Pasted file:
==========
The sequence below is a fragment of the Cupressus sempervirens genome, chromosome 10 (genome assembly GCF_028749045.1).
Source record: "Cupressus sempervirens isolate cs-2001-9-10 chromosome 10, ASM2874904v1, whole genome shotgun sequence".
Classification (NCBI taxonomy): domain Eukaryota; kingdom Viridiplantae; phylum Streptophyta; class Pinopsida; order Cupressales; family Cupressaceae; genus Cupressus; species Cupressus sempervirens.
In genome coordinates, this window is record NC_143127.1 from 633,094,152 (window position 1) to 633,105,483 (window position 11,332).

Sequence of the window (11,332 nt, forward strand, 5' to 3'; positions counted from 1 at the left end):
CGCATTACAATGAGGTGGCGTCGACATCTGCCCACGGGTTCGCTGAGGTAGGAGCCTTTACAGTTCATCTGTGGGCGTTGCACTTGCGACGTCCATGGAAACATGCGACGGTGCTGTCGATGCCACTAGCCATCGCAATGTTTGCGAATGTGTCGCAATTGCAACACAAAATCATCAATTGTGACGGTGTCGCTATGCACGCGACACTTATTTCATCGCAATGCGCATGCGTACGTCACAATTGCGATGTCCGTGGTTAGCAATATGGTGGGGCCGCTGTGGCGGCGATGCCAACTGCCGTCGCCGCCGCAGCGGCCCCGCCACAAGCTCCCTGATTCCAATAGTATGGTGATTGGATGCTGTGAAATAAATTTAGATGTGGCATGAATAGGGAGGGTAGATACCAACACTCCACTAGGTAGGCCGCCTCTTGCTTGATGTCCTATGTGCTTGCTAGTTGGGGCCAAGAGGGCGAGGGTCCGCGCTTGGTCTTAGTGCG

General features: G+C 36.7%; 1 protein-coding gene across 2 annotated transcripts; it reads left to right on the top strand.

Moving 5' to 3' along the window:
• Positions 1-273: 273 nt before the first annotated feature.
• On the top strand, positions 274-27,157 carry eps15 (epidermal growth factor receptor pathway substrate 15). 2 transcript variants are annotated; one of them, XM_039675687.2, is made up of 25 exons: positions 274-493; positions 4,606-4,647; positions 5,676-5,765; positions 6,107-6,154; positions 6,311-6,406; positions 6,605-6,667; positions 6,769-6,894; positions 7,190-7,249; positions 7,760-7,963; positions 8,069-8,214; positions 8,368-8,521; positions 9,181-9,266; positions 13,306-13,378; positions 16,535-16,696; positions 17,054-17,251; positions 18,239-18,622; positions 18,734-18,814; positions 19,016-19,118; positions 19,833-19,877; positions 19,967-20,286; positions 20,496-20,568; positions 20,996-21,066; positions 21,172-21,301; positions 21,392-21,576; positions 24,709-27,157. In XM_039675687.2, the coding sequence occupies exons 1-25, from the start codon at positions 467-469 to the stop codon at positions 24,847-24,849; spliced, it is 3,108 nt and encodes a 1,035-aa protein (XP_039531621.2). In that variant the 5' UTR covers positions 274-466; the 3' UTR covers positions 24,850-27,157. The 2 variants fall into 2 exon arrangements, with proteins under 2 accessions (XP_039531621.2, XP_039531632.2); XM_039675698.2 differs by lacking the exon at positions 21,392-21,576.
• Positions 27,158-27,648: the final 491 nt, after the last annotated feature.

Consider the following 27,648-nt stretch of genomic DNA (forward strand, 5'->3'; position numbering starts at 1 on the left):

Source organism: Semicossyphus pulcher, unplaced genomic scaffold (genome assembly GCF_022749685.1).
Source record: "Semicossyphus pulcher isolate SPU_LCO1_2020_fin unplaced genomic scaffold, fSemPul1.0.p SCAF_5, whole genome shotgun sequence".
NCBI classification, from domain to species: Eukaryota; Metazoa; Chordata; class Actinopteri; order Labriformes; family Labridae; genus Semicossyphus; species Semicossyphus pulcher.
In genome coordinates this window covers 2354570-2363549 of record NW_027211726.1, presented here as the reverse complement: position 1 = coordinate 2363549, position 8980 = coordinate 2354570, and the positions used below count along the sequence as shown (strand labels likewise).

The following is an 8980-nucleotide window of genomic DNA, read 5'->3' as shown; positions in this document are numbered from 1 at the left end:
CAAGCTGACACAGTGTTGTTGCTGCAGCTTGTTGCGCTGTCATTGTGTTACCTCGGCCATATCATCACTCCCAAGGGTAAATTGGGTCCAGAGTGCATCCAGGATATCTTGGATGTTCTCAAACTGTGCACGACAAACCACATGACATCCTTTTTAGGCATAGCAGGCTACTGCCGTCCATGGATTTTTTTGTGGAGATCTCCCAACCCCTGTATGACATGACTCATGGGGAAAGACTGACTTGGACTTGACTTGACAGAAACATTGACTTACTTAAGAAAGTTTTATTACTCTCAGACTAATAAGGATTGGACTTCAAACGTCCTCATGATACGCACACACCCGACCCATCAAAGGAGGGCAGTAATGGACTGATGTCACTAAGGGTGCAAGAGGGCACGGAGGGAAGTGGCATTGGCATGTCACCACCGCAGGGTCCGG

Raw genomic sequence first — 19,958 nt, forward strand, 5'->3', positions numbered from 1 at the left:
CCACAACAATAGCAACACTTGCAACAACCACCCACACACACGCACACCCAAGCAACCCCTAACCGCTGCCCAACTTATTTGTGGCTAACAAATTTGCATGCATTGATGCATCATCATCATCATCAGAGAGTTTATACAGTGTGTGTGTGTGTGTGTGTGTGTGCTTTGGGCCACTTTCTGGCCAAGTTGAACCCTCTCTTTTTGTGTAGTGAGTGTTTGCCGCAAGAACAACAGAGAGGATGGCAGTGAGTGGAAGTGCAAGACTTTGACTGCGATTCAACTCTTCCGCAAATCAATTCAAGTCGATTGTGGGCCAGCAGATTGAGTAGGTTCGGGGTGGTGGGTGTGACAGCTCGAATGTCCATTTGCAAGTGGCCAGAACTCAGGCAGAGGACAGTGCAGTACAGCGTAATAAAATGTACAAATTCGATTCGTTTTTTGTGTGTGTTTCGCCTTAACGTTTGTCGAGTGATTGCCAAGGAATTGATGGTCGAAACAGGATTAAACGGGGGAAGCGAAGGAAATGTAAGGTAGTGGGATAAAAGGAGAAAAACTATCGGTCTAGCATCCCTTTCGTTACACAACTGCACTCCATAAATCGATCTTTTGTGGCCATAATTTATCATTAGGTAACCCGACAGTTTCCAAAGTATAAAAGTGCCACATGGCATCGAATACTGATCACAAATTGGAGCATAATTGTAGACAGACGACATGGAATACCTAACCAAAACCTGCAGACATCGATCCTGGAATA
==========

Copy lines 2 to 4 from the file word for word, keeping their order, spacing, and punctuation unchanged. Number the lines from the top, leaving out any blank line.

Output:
Source record: "Cupressus sempervirens isolate cs-2001-9-10 chromosome 10, ASM2874904v1, whole genome shotgun sequence".
Classification (NCBI taxonomy): domain Eukaryota; kingdom Viridiplantae; phylum Streptophyta; class Pinopsida; order Cupressales; family Cupressaceae; genus Cupressus; species Cupressus sempervirens.
In genome coordinates, this window is record NC_143127.1 from 633,094,152 (window position 1) to 633,105,483 (window position 11,332).